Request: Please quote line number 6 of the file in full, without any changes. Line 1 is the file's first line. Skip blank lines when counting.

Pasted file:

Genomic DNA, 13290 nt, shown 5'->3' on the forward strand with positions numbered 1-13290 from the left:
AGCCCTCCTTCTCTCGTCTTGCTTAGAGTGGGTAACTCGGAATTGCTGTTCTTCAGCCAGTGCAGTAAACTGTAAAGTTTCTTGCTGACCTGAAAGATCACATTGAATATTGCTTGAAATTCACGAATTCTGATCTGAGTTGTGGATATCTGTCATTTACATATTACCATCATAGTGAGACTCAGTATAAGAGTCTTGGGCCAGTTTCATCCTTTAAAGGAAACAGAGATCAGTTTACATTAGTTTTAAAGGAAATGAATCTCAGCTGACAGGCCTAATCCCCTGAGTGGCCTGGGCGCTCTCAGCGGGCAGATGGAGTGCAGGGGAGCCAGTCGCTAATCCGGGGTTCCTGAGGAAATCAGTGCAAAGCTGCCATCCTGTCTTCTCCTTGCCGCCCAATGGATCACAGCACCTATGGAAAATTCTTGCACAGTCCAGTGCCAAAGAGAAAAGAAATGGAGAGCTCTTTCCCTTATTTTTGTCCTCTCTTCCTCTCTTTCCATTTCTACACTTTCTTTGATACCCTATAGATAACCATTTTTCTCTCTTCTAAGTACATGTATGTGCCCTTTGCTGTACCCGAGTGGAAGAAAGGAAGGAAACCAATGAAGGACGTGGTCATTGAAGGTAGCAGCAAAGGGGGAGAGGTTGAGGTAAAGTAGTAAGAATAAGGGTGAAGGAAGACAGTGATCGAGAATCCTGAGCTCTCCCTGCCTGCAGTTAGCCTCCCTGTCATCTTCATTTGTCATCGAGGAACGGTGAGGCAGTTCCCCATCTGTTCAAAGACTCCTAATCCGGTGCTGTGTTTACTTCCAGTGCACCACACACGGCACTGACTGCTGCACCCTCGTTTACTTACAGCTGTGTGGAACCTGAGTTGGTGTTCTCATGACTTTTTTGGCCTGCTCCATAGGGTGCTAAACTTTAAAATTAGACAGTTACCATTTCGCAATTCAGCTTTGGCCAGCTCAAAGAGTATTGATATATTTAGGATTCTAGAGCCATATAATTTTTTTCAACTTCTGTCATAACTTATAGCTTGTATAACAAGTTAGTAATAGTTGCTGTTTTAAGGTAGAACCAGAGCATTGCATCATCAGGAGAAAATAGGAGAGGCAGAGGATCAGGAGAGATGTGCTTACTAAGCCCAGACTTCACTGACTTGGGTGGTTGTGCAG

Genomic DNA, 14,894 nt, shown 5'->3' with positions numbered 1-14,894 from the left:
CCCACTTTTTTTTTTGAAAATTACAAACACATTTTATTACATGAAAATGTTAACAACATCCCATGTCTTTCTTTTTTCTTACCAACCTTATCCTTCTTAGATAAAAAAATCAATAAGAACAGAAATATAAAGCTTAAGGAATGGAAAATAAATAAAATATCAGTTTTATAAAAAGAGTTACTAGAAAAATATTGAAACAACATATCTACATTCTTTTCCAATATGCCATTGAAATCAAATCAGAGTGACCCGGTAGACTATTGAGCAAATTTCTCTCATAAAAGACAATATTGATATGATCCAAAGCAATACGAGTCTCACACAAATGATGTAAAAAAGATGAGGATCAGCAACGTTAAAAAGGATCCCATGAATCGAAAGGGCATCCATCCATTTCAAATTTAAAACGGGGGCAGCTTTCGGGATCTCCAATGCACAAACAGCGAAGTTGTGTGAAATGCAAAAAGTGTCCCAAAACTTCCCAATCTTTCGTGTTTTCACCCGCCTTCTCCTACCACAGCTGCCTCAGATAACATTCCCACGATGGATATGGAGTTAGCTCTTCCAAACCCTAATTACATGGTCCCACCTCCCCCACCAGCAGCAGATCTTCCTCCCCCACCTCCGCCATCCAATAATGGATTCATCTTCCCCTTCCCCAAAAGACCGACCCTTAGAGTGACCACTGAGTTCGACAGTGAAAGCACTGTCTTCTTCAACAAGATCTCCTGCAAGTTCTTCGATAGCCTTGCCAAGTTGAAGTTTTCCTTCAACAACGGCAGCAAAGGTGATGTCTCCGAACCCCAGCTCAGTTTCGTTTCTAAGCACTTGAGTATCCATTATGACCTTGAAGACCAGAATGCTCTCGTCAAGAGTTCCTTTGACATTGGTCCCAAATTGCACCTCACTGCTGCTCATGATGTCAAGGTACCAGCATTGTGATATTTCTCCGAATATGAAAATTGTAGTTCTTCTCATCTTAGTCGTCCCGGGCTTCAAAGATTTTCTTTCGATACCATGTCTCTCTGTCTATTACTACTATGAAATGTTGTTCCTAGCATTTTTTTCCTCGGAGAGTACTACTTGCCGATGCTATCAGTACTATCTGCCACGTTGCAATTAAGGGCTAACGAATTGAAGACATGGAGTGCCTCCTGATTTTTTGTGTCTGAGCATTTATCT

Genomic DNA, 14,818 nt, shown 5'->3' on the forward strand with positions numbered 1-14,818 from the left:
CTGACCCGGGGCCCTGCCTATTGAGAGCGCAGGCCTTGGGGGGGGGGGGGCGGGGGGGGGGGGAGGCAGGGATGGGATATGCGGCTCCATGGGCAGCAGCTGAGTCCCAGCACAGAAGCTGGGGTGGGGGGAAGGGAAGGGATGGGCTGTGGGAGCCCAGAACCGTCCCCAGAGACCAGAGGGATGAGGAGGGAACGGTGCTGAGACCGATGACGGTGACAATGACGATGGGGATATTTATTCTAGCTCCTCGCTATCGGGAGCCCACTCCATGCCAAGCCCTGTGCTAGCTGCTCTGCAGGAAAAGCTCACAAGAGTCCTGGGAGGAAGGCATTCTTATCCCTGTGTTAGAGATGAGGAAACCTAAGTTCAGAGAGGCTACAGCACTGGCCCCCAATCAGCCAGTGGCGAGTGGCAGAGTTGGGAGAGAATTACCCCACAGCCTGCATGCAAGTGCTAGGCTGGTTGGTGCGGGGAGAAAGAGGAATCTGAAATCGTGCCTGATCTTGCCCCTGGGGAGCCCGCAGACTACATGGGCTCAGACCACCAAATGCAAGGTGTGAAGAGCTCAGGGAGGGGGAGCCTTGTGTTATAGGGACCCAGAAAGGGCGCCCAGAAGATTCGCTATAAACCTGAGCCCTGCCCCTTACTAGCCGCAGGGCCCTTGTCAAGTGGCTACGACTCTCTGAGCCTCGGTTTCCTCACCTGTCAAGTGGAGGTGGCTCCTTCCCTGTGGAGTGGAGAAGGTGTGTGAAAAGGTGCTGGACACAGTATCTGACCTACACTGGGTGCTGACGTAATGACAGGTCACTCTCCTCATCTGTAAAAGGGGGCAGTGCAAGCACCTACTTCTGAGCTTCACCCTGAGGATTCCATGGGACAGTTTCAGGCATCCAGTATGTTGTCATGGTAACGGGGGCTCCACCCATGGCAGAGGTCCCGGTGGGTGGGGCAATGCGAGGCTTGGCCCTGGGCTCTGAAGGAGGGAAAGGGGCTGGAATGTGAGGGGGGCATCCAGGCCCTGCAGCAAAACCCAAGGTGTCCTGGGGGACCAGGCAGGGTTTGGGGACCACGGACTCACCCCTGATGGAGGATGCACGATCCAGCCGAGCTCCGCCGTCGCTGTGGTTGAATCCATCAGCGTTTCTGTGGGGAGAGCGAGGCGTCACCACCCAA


CTGACCCGGGGCCCTGCCTATTGAGAGCGCAGGCCTTGGGGGGGGGGGGGCGGGGGGGGGGGGAGGCAGGGATGGGATATGCGGCTCCATGGGCAGCAGCTGAGTCCCAGCACAGAAGCTGGGGTGGGGGGAAGGGAAGGGATGGGCTGTGGGAGCCCAGAACCGTCCCCAGAGACCAGAGGGATGAGGAGGGAACGGTGCTGAGACCGATGACGGTGACAATGACGATGGGGATATTTATTCTAGCTCCTCGCTATCGGGAGCCCACTCCATGCCAAGCCCTGTGCTAGCTGCTCTGCAGGAAAAGCTCACAAGAGTCCTGGGAGGAAGGCATTCTTATCCCTGTGTTAGAGATGAGGAAACCTAAGTTCAGAGAGGCTACAGCACTGGCCCCCAATCAGCCAGTGGCGAGTGGCAGAGTTGGGAGAGAATTACCCCACAGCCTGCATGCAAGTGCTAGGCTGGTTGGTGCGGGGAGAAAGAGGAATCTGAAATCGTGCCTGATCTTGCCCCTGGGGAGCCCGCAGACTACATGGGCTCAGACCACCAAATGCAAGGTGTGAAGAGCTCAGGGAGGGGGAGCCTTGTGTTATAGGGACCCAGAAAGGGCGCCCAGAAGATTCGCTATAAACCTGAGCCCTGCCCCTTACTAGCCGCAGGGCCCTTGTCAAGTGGCTACGACTCTCTGAGCCTCGGTTTCCTCACCTGTCAAGTGGAGGTGGCTCCTTCCCTGTGGAGTGGAGAAGGTGTGTGAAAAGGTGCTGGACACAGTATCTGACCTACACTGGGTGCTGACGTAATGACAGGTCACTCTCCTCATCTGTAAAAGGGGGCAGTGCAAGCACCTACTTCTGAGCTTCACCCTGAGGATTCCATGGGACAGTTTCAGGCATCCAGTATGTTGTCATGGTAACGGGGGCTCCACCCATGGCAGAGGTCCCGGTGGGTGGGGCAATGCGAGGCTTGGCCCTGGGCTCTGAAGGAGGGAAAGGGGCTGGAATGTGAGGGGGGCATCCAGGCCCTGCAGCAAAACCCAAGGTGTCCTGGGGGACCAGGCAGGGTTTGGGGACCACGGACTCACCCCTGATGGAGGATGCACGATCCAGCCGAGCTCCGCCGTCGCTGTGGTTGAATCCATCAGCGTTTCTGTGGGGAGAGCGAGGCGTCACCACCCAA